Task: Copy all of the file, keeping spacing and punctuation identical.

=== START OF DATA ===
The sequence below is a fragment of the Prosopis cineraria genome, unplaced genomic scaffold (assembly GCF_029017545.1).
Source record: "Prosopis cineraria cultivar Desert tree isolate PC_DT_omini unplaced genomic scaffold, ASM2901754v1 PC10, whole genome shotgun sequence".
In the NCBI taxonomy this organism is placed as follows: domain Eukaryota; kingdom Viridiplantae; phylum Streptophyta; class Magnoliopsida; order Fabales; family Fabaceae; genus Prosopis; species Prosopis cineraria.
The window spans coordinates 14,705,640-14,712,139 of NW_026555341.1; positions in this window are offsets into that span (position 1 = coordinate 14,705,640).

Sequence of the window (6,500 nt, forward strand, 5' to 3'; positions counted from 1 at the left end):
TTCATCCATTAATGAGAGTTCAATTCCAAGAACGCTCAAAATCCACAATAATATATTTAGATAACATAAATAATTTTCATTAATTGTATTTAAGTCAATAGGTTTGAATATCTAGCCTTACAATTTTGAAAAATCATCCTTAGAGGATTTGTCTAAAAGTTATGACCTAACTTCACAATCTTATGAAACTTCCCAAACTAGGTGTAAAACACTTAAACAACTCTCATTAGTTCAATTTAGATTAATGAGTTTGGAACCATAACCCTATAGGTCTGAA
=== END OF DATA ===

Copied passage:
The sequence below is a fragment of the Prosopis cineraria genome, unplaced genomic scaffold (assembly GCF_029017545.1).
Source record: "Prosopis cineraria cultivar Desert tree isolate PC_DT_omini unplaced genomic scaffold, ASM2901754v1 PC10, whole genome shotgun sequence".
In the NCBI taxonomy this organism is placed as follows: domain Eukaryota; kingdom Viridiplantae; phylum Streptophyta; class Magnoliopsida; order Fabales; family Fabaceae; genus Prosopis; species Prosopis cineraria.
The window spans coordinates 14,705,640-14,712,139 of NW_026555341.1; positions in this window are offsets into that span (position 1 = coordinate 14,705,640).

Sequence of the window (6,500 nt, forward strand, 5' to 3'; positions counted from 1 at the left end):
TTCATCCATTAATGAGAGTTCAATTCCAAGAACGCTCAAAATCCACAATAATATATTTAGATAACATAAATAATTTTCATTAATTGTATTTAAGTCAATAGGTTTGAATATCTAGCCTTACAATTTTGAAAAATCATCCTTAGAGGATTTGTCTAAAAGTTATGACCTAACTTCACAATCTTATGAAACTTCCCAAACTAGGTGTAAAACACTTAAACAACTCTCATTAGTTCAATTTAGATTAATGAGTTTGGAACCATAACCCTATAGGTCTGAA